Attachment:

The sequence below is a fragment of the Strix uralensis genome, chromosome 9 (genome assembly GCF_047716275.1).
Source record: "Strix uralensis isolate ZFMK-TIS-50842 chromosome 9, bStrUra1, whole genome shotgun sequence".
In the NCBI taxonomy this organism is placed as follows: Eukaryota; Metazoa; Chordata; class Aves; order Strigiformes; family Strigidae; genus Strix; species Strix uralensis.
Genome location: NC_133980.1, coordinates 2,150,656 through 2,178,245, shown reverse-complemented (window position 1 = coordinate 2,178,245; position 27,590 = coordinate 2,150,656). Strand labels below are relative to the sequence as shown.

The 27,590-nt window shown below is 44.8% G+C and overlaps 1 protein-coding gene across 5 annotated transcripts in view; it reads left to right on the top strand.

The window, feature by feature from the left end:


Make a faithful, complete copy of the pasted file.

The sequence below is a fragment of the Strix uralensis genome, chromosome 9 (genome assembly GCF_047716275.1).
Source record: "Strix uralensis isolate ZFMK-TIS-50842 chromosome 9, bStrUra1, whole genome shotgun sequence".
In the NCBI taxonomy this organism is placed as follows: Eukaryota; Metazoa; Chordata; class Aves; order Strigiformes; family Strigidae; genus Strix; species Strix uralensis.
Genome location: NC_133980.1, coordinates 2,150,656 through 2,178,245, shown reverse-complemented (window position 1 = coordinate 2,178,245; position 27,590 = coordinate 2,150,656). Strand labels below are relative to the sequence as shown.

The 27,590-nt window shown below is 44.8% G+C and overlaps 1 protein-coding gene across 5 annotated transcripts in view; it reads left to right on the top strand.

The window, feature by feature from the left end: